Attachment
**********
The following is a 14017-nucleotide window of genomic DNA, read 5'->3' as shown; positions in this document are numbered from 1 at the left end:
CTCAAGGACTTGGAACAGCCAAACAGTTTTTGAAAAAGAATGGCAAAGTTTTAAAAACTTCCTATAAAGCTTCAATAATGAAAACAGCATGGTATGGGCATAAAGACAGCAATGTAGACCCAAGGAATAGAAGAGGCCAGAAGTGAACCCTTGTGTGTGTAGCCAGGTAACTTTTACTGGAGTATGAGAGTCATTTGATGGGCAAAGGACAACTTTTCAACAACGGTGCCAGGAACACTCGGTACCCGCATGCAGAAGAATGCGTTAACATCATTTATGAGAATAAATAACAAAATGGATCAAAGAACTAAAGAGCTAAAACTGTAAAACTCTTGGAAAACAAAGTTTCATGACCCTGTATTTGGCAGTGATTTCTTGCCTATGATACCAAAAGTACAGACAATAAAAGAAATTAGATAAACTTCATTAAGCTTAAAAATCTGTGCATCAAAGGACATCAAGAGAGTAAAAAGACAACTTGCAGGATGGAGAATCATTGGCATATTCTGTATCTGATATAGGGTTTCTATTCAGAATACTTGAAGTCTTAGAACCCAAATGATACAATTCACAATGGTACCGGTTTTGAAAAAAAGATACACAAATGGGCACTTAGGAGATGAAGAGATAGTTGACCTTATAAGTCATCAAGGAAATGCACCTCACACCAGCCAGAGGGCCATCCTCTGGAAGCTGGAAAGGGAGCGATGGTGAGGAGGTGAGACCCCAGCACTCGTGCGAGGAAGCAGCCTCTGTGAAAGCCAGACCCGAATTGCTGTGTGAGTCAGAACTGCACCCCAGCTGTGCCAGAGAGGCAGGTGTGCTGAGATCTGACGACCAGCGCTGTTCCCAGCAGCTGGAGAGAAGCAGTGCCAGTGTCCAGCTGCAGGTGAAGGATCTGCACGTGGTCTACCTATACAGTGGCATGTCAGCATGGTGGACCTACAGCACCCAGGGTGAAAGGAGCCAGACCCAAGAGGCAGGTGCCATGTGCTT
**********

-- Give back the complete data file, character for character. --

The following is a 14017-nucleotide window of genomic DNA, read 5'->3' as shown; positions in this document are numbered from 1 at the left end:
CTCAAGGACTTGGAACAGCCAAACAGTTTTTGAAAAAGAATGGCAAAGTTTTAAAAACTTCCTATAAAGCTTCAATAATGAAAACAGCATGGTATGGGCATAAAGACAGCAATGTAGACCCAAGGAATAGAAGAGGCCAGAAGTGAACCCTTGTGTGTGTAGCCAGGTAACTTTTACTGGAGTATGAGAGTCATTTGATGGGCAAAGGACAACTTTTCAACAACGGTGCCAGGAACACTCGGTACCCGCATGCAGAAGAATGCGTTAACATCATTTATGAGAATAAATAACAAAATGGATCAAAGAACTAAAGAGCTAAAACTGTAAAACTCTTGGAAAACAAAGTTTCATGACCCTGTATTTGGCAGTGATTTCTTGCCTATGATACCAAAAGTACAGACAATAAAAGAAATTAGATAAACTTCATTAAGCTTAAAAATCTGTGCATCAAAGGACATCAAGAGAGTAAAAAGACAACTTGCAGGATGGAGAATCATTGGCATATTCTGTATCTGATATAGGGTTTCTATTCAGAATACTTGAAGTCTTAGAACCCAAATGATACAATTCACAATGGTACCGGTTTTGAAAAAAAGATACACAAATGGGCACTTAGGAGATGAAGAGATAGTTGACCTTATAAGTCATCAAGGAAATGCACCTCACACCAGCCAGAGGGCCATCCTCTGGAAGCTGGAAAGGGAGCGATGGTGAGGAGGTGAGACCCCAGCACTCGTGCGAGGAAGCAGCCTCTGTGAAAGCCAGACCCGAATTGCTGTGTGAGTCAGAACTGCACCCCAGCTGTGCCAGAGAGGCAGGTGTGCTGAGATCTGACGACCAGCGCTGTTCCCAGCAGCTGGAGAGAAGCAGTGCCAGTGTCCAGCTGCAGGTGAAGGATCTGCACGTGGTCTACCTATACAGTGGCATGTCAGCATGGTGGACCTACAGCACCCAGGGTGAAAGGAGCCAGACCCAAGAGGCAGGTGCCATGTGCTT